In the outskirts of southwestern China lies a facility. The area bears the flags of China and Apple, its inhabitants isolated behind a quarter-mile stretch of concrete white walls, blind coated windows, and the watchful eye of its security surveillance. By design, the public sees nothing more than an inconspicuous structure like any other. Inside, however, is a key pillar in Apple’s digital storage operations, collecting millions of pieces of personal data through a state-owned Chinese firm’s computers.
If we’re to believe the words of Tim Cook, Apple’s chief executive officer, there is simply nothing to be seen here. According to his public statements, all personal data remains safely stored under the control of Apple Incorporated. Nothing could be further from the truth. Thanks to an explosive investigation conducted by The New York Times, which secured numerous internal documents, new court filings, and 17 interviews with both current and former Apple employees and security experts, we’re given strong reasons to believe that Apple has largely surrendered control to the Chinese government. Given all the evidence on the table, we’re given an extensive inside look into how Apple has essentially prostituted itself to the will of the state, leaving little room to object to the increasing demands of their abusive pimp.
The report details significant concessions Apple has made with respect to the Xi Jinping regime, abandoning several instances of personal data freedoms, encryption technologies, and computer management in order to stay within the good graces of state leadership. As a result of losing data sovereignty to government employees, Apple has directly risked leaking customer data to government censors, directly enabling the state to patrol the digital marketplace for any messages and apps which operate against the interests of the Communist Party. These measures almost contradict Cook’s hailed commitments to civil liberties and digital privacy, given the fact the company played both sides in wanting to “respect national law while seeking to respect the principles of internationally recognized human rights.”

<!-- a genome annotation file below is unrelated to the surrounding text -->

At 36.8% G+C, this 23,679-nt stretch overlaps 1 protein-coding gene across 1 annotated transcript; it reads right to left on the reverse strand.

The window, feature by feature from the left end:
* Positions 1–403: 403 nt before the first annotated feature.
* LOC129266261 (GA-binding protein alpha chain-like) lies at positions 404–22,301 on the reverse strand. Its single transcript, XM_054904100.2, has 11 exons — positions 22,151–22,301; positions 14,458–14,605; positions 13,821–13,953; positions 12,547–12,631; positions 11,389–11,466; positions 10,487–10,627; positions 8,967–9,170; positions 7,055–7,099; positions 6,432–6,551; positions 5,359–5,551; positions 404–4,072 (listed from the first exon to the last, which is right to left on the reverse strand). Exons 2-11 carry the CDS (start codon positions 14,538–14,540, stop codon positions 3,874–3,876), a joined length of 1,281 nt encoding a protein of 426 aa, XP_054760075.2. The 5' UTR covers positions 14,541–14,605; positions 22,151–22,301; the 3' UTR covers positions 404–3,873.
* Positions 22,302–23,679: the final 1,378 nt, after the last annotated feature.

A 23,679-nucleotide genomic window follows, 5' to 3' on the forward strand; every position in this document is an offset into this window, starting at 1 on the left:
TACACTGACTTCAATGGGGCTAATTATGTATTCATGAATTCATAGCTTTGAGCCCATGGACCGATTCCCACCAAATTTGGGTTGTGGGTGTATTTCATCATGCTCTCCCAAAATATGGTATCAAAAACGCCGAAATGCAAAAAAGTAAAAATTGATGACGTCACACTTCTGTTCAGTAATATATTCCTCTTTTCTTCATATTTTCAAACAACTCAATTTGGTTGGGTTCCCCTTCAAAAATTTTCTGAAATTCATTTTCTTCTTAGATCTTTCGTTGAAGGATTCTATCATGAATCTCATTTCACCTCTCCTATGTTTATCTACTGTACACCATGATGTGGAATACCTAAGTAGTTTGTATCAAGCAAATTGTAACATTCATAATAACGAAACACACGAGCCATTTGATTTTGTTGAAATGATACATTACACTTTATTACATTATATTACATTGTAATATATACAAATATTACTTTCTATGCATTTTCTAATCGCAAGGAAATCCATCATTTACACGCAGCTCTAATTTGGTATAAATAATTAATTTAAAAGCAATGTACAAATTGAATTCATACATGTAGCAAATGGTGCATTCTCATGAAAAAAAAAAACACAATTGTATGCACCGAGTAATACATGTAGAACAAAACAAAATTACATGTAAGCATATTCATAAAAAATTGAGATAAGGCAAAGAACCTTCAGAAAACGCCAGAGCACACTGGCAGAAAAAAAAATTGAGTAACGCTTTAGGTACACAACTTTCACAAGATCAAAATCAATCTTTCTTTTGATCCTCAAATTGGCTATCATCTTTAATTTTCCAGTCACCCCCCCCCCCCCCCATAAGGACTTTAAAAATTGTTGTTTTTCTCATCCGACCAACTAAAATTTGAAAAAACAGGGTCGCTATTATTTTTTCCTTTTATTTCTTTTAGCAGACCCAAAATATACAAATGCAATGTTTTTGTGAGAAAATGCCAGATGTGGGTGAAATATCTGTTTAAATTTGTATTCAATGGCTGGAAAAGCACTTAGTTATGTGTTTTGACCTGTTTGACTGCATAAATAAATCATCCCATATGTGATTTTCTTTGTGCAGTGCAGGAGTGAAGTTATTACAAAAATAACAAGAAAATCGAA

Unfortunately, when it comes to the iron-fist rule of China, the very same market where Apple’s entrance was spearheaded by Cook himself, these national laws are designed so that one cannot have it both ways.
In response to a 2017 Chinese law, for example, it was decided by Apple to move Chinese customers’ data to China and have it stored on computers both owned and run by a Chinese state-owned company. Chinese government workers physically control and operate the data center. Apple handed the keys to Chinese customer data to those data centers. To even call it an “Apple data center” is rather misleading, as all day-to-day operations from server maintenance to potential data surveillance are handled by China. Sure, Apple’s Chinese customers are “safe” from outside forces — with China leaving little in the way for foreign trolls and scamming hackers to exploit data remotely — but when it comes to exactly how modern data abuse occurs, “the call is coming from inside the house.”
In handing over complete control to China’s authorities, both independent security experts and Apple’s own engineers agree there is virtually nothing the company can do from stopping the company from gaining access to the emails, photos, contacts, calendars, and location data of Apple’s Chinese customers. In a public statement, Apple maintains it has “retained control of the keys to the data,” stating “we have never compromised the security of our users or their data in China or anywhere we operate.” In order to comply with the law, however, this cannot be true. “Apple has become a cog in the censorship machine that presents a government-controlled version of the internet,” argued Nicholas Bequelin, Asia’s director for Amnesty International, giving a statement to the Times. “If you look at the behavior of the Chinese government, you don’t see any resistance from Apple — no history of standing up for the principles that Apple claims to be so attached to.”